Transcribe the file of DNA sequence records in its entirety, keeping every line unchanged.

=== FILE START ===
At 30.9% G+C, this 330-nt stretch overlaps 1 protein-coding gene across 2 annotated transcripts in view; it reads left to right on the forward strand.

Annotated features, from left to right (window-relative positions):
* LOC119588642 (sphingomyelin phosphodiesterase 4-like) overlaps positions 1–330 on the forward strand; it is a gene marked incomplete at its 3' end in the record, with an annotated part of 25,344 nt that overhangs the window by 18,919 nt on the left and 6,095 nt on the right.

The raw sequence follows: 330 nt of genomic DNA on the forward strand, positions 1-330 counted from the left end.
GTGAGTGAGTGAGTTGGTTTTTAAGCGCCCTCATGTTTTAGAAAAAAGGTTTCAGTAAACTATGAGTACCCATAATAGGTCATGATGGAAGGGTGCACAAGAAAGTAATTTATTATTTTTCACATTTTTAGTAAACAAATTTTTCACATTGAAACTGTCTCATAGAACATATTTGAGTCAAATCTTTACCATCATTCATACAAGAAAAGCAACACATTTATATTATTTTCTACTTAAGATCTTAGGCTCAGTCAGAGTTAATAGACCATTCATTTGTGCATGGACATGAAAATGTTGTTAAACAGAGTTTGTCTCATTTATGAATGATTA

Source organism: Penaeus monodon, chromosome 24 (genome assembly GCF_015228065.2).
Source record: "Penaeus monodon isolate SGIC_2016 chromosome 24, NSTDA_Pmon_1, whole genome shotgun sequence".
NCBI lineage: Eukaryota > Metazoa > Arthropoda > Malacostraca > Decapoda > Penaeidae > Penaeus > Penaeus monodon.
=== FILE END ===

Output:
At 30.9% G+C, this 330-nt stretch overlaps 1 protein-coding gene across 2 annotated transcripts in view; it reads left to right on the forward strand.

Annotated features, from left to right (window-relative positions):
* LOC119588642 (sphingomyelin phosphodiesterase 4-like) overlaps positions 1–330 on the forward strand; it is a gene marked incomplete at its 3' end in the record, with an annotated part of 25,344 nt that overhangs the window by 18,919 nt on the left and 6,095 nt on the right.

The raw sequence follows: 330 nt of genomic DNA on the forward strand, positions 1-330 counted from the left end.
GTGAGTGAGTGAGTTGGTTTTTAAGCGCCCTCATGTTTTAGAAAAAAGGTTTCAGTAAACTATGAGTACCCATAATAGGTCATGATGGAAGGGTGCACAAGAAAGTAATTTATTATTTTTCACATTTTTAGTAAACAAATTTTTCACATTGAAACTGTCTCATAGAACATATTTGAGTCAAATCTTTACCATCATTCATACAAGAAAAGCAACACATTTATATTATTTTCTACTTAAGATCTTAGGCTCAGTCAGAGTTAATAGACCATTCATTTGTGCATGGACATGAAAATGTTGTTAAACAGAGTTTGTCTCATTTATGAATGATTA

Source organism: Penaeus monodon, chromosome 24 (genome assembly GCF_015228065.2).
Source record: "Penaeus monodon isolate SGIC_2016 chromosome 24, NSTDA_Pmon_1, whole genome shotgun sequence".
NCBI lineage: Eukaryota > Metazoa > Arthropoda > Malacostraca > Decapoda > Penaeidae > Penaeus > Penaeus monodon.